March 13, 2002

OUTSIDE OVER THERE: OK, just read the six excerpts (only excerpts! and only six! lame…) on “What we think of America.” Good stuff, well worth your time. Ivan Klima’s piece is probably the most accurate, though it’s a bit self-congratulatory to cite him since he praises Americans’ willingness to help strangers. John Gray’s take on New Orleans and American art-‘n’-lit is probably the most insightful–the comparison of American and Russian literature is right on, as I’ve (sort of) said before. But his conclusion is off. “America is too rich in contradictions for any definition of it to be possible. For every attitude that is supposed to be distinctively American, one can find an opposite stance that is no less so,” he writes, and sums this up with, “America is unknowable.” But that’s not right. There isn’t just one typical American personality, event, or reaction; there are several, often in fierce combat with one another. But each one is distinctively American. America–like most countries, I should think–can only be understood by examining which contradictory positions and attitudes are clashing.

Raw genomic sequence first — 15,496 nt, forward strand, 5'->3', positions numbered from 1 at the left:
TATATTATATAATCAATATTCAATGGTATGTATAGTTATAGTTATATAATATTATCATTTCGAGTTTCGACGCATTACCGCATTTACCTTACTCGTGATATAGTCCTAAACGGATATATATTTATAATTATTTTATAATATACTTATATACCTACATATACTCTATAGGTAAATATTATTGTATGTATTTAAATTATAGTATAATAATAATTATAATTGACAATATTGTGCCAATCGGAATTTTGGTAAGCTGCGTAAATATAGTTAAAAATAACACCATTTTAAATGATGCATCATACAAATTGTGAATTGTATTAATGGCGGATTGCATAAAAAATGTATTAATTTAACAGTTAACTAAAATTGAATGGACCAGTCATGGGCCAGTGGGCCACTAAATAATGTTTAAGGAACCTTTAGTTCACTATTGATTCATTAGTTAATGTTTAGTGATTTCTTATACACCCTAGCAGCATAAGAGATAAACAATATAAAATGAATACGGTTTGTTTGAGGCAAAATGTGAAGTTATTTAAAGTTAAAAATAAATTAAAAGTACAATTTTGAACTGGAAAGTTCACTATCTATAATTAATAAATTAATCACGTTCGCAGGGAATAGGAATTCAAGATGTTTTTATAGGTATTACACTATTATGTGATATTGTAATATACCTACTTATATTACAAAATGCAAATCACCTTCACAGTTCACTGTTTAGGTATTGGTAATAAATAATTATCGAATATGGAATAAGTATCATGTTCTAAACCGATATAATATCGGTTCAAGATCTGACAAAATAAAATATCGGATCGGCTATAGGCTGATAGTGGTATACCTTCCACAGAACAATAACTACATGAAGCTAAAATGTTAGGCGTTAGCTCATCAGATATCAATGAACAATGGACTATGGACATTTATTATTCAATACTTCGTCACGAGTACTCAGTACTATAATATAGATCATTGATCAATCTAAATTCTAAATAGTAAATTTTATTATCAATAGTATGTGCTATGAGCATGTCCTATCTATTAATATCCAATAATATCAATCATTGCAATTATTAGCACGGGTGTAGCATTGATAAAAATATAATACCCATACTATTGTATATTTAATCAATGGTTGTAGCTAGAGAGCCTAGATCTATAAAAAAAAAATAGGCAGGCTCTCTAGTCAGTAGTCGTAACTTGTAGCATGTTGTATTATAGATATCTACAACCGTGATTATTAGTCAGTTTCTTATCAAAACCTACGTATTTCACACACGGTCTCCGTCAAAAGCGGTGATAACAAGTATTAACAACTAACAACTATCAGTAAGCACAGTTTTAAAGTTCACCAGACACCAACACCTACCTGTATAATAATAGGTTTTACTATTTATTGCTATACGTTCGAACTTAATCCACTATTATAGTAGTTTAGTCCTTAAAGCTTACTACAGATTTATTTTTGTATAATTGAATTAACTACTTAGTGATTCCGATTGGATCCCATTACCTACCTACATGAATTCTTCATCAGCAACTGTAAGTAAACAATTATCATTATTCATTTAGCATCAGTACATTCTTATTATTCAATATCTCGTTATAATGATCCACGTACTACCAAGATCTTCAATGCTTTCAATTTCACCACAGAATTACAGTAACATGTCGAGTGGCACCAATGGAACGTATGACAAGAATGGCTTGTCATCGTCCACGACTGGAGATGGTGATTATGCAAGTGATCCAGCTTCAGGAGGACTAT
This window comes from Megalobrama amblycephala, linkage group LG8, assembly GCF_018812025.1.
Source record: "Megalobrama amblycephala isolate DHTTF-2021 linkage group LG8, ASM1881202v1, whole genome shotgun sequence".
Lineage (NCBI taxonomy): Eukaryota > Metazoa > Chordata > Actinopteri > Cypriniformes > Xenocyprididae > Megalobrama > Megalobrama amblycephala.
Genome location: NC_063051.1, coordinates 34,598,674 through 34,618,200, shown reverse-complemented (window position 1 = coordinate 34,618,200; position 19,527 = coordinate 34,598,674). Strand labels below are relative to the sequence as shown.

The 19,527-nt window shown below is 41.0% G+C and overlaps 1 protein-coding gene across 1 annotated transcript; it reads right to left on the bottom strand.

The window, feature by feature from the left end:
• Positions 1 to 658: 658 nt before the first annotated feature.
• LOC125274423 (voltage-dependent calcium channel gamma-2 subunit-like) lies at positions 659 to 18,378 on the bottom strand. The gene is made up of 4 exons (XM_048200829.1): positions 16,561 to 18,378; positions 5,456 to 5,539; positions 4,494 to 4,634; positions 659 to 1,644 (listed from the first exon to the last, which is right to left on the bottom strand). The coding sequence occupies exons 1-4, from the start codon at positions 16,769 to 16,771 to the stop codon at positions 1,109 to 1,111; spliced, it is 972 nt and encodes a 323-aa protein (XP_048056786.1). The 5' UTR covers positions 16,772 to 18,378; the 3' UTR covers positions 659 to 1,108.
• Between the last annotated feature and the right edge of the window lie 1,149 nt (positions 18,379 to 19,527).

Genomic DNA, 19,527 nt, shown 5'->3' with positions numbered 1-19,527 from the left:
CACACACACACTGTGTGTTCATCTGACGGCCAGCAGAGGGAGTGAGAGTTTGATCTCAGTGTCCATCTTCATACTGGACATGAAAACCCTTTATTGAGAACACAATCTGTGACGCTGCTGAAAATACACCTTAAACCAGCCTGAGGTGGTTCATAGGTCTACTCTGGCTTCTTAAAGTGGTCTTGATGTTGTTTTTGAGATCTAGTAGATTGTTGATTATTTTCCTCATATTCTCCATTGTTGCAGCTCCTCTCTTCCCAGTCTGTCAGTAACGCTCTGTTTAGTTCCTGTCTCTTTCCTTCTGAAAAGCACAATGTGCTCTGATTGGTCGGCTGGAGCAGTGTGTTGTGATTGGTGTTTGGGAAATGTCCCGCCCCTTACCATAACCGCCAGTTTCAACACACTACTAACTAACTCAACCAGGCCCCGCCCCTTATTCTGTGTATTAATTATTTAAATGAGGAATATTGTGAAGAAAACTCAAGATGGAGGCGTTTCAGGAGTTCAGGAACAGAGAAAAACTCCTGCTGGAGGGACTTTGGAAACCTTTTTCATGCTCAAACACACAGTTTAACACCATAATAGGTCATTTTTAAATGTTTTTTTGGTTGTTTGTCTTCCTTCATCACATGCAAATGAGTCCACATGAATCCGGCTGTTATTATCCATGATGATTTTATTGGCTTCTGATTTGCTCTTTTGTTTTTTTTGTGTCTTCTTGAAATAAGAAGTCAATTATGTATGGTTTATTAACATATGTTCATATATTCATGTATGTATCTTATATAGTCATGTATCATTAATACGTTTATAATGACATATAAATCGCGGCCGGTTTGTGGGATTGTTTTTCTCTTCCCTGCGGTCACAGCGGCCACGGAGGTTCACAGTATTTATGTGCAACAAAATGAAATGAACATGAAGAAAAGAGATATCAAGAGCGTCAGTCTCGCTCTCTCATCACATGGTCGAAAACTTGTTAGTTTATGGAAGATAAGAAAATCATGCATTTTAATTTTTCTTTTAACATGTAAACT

Interestingly, only the German respondent mentioned Americans’ obsessive, pervasive religiosity.

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